Thursday, February 24, 2011

Thoughts about the Peter Principle

Wisdom Before Justice


By John Taylor; 2011 Feb 24, Mulk 18, 167 BE



The Peter Principle and "Unsought Appointment."


Laurence J. Peter and Raymond Hull, "The Peter Principle, Why Things Always Go Wrong," William Morrow and Company, New York, 1969


I just finished reading once more a book that was a bestseller in my formative years, "The Peter Principle, Why Things Always Go Wrong." I remember stumbling across it in the Ancaster High School library. Since it was, ostensibly, a humor book, I gobbled it right down. However, the book also had, it seemed to me, a message that was both original and serious. The questions it deals with still fascinate me, so several months ago I pulled a copy of the Peter Principle that I had bought in a used book sale down off my bookshelves and slowly went over it again.


The Peter Principle, you will recall, is the observation by a "hierarchologist," a self-styled student of hierarchies, that workers always rise to the level of their own incompetence and then stay there. No matter how skilled or dedicated they may be, good workers will be promoted in their organization until they hit the brick wall of their own imperfection. If we were perfect in every way there would be no Peter Principle. Humans would just rise and rise forever until, like helium released into the atmosphere, we would soar right on out into space.





But nobody is perfect. We all know that. Human talent is more like hot air; we rise up into the chilly upper levels of earth's atmosphere, start to cool down and sink back down again. No matter how brilliant we may be and no matter how those around us may seek to recognize the value of our contribution and reward us with promotions, the job we do will change around us until we are called upon to do something that we are not good at.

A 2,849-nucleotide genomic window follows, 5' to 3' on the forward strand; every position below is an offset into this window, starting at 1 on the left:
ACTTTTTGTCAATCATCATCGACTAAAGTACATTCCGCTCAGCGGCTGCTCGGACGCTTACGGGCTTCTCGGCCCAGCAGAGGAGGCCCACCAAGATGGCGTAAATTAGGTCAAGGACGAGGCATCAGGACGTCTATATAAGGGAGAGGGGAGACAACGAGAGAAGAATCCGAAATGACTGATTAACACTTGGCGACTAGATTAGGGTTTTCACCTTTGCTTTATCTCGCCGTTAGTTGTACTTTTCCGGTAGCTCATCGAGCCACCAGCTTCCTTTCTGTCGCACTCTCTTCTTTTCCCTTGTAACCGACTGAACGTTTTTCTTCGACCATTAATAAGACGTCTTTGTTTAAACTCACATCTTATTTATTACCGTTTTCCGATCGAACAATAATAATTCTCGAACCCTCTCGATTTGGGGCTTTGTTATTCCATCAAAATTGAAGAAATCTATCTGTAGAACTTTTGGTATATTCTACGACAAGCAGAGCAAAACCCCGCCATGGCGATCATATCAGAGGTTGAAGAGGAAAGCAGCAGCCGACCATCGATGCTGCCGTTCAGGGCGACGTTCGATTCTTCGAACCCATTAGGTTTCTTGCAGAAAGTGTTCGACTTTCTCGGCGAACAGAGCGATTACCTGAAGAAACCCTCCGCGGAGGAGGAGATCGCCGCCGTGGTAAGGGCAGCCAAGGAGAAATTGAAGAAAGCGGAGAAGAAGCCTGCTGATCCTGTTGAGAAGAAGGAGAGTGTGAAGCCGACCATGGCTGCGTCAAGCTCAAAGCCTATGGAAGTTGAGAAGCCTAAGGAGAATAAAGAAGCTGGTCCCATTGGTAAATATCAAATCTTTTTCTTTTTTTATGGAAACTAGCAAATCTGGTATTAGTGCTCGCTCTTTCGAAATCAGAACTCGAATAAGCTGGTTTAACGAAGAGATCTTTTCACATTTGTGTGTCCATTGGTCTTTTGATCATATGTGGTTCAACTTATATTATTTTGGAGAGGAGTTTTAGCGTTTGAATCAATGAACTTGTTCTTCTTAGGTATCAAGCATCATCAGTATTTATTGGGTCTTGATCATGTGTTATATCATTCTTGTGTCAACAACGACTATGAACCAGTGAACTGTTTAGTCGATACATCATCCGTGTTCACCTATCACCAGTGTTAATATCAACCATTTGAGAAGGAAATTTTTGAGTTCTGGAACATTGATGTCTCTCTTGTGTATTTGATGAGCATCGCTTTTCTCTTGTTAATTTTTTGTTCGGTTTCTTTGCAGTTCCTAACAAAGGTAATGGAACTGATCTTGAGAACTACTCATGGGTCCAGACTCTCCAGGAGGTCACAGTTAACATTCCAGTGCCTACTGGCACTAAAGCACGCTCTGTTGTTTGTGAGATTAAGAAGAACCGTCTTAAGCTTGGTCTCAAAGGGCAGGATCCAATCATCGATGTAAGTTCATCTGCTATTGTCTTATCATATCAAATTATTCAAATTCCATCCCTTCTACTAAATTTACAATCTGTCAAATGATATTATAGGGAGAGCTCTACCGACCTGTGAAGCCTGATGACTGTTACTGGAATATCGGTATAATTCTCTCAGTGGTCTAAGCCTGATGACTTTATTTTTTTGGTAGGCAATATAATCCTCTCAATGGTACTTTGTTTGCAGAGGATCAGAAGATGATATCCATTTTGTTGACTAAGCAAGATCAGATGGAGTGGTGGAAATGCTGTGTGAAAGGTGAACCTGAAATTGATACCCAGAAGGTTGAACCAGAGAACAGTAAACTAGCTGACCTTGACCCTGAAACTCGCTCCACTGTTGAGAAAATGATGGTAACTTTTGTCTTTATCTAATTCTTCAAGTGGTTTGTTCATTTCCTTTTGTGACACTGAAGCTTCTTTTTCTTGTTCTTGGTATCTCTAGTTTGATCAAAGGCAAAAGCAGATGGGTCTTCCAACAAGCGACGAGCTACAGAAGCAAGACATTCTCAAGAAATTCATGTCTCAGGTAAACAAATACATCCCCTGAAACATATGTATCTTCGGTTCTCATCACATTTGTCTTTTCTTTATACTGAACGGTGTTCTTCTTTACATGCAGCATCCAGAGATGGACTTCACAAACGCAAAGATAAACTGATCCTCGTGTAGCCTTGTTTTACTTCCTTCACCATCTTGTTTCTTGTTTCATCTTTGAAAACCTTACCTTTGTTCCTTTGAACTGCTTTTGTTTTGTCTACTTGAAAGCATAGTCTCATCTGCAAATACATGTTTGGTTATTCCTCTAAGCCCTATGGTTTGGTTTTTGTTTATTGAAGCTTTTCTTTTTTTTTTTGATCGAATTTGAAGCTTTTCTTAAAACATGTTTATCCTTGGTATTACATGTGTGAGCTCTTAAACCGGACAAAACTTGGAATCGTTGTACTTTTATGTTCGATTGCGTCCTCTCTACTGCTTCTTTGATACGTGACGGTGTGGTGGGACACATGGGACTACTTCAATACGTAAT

Then we either sink or, in an organization, stick just where we are. We have risen to the level of our incompetence. The book lists the many elaborate and often amusing coping strategies that incompetent workers adopt in order to distract from or cover up the fact that they no longer can do what they are called upon to do in their organization.


Peter illustrates his point about rising to the level of one's incompetence with an organizational chart in the form of an isosceles triangle. A small number of leaders head up the organization near the pointy top of the triangle. Under them are the vast majority of support workers, most of whom reside near the bottom line. Normally, anyone who rises from the bottom to the top will hit his or her level of incompetence long before they get anywhere near the summit. That means that only incompetents are going to head up any organization.




One traditional way of getting around this problem is to draw an arbitrary horizontal line two thirds of the way up the triangle. This is known as aristocracy. An aristocratic society in effect draws an artificial line beyond which no member of the working class can cross, no matter how qualified or brilliant they may be at what they do. Only members of the nobility are allowed to take positions at higher levels of management.


One might expect that organizations following this practice would collapse in a second.


But, Peter points out, it actually worked very well for a long time, thanks to his Peter Principle. The horizontal line (also known as a glass ceiling) had the advantage of assuring that competent workers below the line did not always rise to their level of incompetence. Bad for their career path, but good for the organization. Meanwhile, a fresh talent pool was introducing new workers into the upper levels, many of whom did not have the time to rise to the level of their incompetence before they reached the point of the triangle. This meant that leaders in the higher reaches of an organization often knew what they were doing.




Here is an example from history that Laurence J. Peter does not use, but I think it works. In the First World War, only aristocrats (who had a monopoly on university educations) were allowed to be promoted in the army beyond a certain rank. This worked as long as the military stayed at a steady size. However, as hostilities broke out millions of new soldiers entered the war. There were many more positions available for generals and other brass. The aristocracy's talent pool suddenly was, relatively speaking, much smaller. In this much larger organization, there was ample opportunity for aristocrats to rise to the level of their incompetence. Thousands of upper class twits could think of nothing better than sending millions of soldiers forward to be slaughtered in the no-man's-land between the trenches.